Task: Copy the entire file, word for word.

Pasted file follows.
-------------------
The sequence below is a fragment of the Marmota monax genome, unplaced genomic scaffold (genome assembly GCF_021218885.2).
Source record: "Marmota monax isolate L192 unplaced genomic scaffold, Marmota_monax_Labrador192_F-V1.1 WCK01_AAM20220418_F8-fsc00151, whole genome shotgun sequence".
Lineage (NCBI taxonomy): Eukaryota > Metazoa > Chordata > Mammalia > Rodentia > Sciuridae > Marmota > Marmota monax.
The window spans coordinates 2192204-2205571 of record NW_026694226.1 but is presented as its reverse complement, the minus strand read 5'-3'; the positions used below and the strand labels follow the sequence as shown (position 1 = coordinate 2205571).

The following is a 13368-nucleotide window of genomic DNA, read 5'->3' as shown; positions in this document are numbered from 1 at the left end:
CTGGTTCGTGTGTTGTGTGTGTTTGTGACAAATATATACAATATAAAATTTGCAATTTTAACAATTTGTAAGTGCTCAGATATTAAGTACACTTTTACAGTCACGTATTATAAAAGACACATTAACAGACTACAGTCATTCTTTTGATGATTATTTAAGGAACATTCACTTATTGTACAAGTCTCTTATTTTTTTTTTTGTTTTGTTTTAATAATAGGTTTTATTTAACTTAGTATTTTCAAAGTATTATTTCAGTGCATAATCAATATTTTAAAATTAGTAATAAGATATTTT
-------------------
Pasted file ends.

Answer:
The sequence below is a fragment of the Marmota monax genome, unplaced genomic scaffold (genome assembly GCF_021218885.2).
Source record: "Marmota monax isolate L192 unplaced genomic scaffold, Marmota_monax_Labrador192_F-V1.1 WCK01_AAM20220418_F8-fsc00151, whole genome shotgun sequence".
Lineage (NCBI taxonomy): Eukaryota > Metazoa > Chordata > Mammalia > Rodentia > Sciuridae > Marmota > Marmota monax.
The window spans coordinates 2192204-2205571 of record NW_026694226.1 but is presented as its reverse complement, the minus strand read 5'-3'; the positions used below and the strand labels follow the sequence as shown (position 1 = coordinate 2205571).

The following is a 13368-nucleotide window of genomic DNA, read 5'->3' as shown; positions in this document are numbered from 1 at the left end:
CTGGTTCGTGTGTTGTGTGTGTTTGTGACAAATATATACAATATAAAATTTGCAATTTTAACAATTTGTAAGTGCTCAGATATTAAGTACACTTTTACAGTCACGTATTATAAAAGACACATTAACAGACTACAGTCATTCTTTTGATGATTATTTAAGGAACATTCACTTATTGTACAAGTCTCTTATTTTTTTTTTTGTTTTGTTTTAATAATAGGTTTTATTTAACTTAGTATTTTCAAAGTATTATTTCAGTGCATAATCAATATTTTAAAATTAGTAATAAGATATTTT